Primark has always been defiantly, pleasingly, opposed to the internet.
It would leave fancy ideas like e-commerce to the youngsters. Upstarts like boohoo were free to make digital merriment. Primark would stick to what it knew best: really cheap clothes in really big stores.
Privately, Primark bosses might mock Amazon and those selling via Amazon for having taken on the cost of delivering goods that would otherwise be borne by the consumer.
Those e-tailers still needed stores, or at least warehouses, so the notion that the internet was cheaper simply didn’t stack up, went the argument.
It worked brilliantly well for years. What the business model didn’t allow for was a global pandemic that shut down vast swathes of the economy for months on end, probably destroying large chunks of the high street for ever.
Primark stores are going to look pretty lonely on their own; they will hardly be appealing places to visit if they are.
A survey today by A&M reckons that 17 million UK consumers will make permanent changes to the way they shop in light of the risks of the virus.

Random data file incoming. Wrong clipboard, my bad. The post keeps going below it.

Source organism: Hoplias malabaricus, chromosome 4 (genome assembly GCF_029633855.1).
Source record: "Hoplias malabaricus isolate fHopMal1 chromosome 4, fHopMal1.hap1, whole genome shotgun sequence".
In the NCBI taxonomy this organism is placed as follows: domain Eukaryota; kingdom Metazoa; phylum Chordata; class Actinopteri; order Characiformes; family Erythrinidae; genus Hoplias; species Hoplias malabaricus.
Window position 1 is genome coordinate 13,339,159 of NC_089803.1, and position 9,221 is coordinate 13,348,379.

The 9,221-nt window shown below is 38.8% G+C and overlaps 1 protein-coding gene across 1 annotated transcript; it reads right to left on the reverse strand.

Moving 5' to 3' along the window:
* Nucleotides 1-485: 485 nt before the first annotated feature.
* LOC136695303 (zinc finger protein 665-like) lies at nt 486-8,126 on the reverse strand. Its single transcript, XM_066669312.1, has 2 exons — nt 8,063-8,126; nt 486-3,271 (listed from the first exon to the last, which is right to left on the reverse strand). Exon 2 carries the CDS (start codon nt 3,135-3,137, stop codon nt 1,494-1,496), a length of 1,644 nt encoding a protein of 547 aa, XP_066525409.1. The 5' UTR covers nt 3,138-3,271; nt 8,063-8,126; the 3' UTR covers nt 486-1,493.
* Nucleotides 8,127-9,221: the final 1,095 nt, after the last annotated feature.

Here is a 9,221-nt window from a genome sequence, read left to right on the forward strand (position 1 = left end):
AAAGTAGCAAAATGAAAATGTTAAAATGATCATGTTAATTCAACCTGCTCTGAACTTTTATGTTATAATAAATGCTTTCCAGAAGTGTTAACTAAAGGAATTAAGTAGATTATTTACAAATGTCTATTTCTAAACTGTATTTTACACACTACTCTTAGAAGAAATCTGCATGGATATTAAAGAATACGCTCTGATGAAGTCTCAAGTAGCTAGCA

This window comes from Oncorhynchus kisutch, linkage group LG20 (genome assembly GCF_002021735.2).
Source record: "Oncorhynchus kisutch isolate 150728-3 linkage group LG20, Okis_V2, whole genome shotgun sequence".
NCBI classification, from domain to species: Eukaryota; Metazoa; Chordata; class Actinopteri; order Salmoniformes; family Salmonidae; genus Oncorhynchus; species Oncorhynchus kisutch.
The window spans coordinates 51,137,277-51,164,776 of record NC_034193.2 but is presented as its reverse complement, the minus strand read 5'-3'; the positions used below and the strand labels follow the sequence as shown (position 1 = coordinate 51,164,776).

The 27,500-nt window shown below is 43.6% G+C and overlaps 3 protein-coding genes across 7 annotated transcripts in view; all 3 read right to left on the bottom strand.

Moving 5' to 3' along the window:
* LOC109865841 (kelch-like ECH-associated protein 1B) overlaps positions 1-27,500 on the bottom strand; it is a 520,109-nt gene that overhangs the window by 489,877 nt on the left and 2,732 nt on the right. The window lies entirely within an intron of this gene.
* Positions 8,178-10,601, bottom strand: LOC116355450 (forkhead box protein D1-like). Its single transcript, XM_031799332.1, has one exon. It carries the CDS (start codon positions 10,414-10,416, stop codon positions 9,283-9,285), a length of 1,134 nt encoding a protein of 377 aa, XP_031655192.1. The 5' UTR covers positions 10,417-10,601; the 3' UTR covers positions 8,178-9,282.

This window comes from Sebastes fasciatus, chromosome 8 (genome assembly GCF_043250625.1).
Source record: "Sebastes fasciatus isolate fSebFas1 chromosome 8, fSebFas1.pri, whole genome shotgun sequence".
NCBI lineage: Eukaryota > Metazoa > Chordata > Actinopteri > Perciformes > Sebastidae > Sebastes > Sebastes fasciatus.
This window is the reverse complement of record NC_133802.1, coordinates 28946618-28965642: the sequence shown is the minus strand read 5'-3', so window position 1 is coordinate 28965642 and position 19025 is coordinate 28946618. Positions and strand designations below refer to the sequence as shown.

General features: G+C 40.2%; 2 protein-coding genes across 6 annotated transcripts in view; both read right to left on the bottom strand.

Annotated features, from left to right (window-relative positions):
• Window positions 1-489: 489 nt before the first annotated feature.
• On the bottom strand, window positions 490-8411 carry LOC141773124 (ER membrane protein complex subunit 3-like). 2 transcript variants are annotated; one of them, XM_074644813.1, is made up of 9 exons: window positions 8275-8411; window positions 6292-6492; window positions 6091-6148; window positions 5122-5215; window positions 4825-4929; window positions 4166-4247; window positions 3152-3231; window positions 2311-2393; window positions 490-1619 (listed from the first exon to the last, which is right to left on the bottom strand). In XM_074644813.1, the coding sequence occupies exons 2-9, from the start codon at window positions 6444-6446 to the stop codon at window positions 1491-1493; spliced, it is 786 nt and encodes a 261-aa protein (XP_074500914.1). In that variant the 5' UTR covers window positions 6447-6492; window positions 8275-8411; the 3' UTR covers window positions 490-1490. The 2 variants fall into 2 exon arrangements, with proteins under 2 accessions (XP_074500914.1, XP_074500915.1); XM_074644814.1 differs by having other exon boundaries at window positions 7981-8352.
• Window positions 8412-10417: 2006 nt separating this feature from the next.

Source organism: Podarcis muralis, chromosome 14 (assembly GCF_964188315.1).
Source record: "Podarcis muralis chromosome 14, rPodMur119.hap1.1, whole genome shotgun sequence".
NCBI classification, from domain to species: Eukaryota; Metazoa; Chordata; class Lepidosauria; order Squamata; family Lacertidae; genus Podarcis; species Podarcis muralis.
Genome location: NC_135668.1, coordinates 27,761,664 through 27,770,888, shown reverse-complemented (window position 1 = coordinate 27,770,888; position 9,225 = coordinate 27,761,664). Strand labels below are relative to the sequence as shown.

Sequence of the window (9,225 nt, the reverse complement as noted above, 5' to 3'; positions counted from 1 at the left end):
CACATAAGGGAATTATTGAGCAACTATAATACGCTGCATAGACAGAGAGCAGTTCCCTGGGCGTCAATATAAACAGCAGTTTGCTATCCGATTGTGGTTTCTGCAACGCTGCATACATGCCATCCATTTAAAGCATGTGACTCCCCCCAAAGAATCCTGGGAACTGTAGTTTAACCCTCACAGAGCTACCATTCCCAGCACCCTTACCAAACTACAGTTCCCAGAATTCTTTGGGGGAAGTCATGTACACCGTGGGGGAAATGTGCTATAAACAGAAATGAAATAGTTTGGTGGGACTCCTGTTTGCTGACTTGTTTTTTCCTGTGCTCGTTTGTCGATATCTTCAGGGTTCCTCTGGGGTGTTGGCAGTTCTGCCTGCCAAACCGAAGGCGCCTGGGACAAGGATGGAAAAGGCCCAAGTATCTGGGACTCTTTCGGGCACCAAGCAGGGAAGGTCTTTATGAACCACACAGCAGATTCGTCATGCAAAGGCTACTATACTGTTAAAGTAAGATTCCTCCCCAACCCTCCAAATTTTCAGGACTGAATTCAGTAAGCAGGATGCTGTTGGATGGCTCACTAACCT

Primark had earlier warned that the closure of its stores would cost it £650 million in lost revenue – every month.
Today those chickens roosted. Sales are down 75% in the last quarter.
The company’s response is to say initial trading since the stores re-opened has been “reassuring and encouraging”. There have been strong sales of shorts and t-shirts as folk bet they can rescue at least some of the summer.
Over at John Lewis, they admit that some of its stores will simply never re-open. That everything is different.
Primark thinks it can go back to the future. And that it can continue to thrive without internet sales.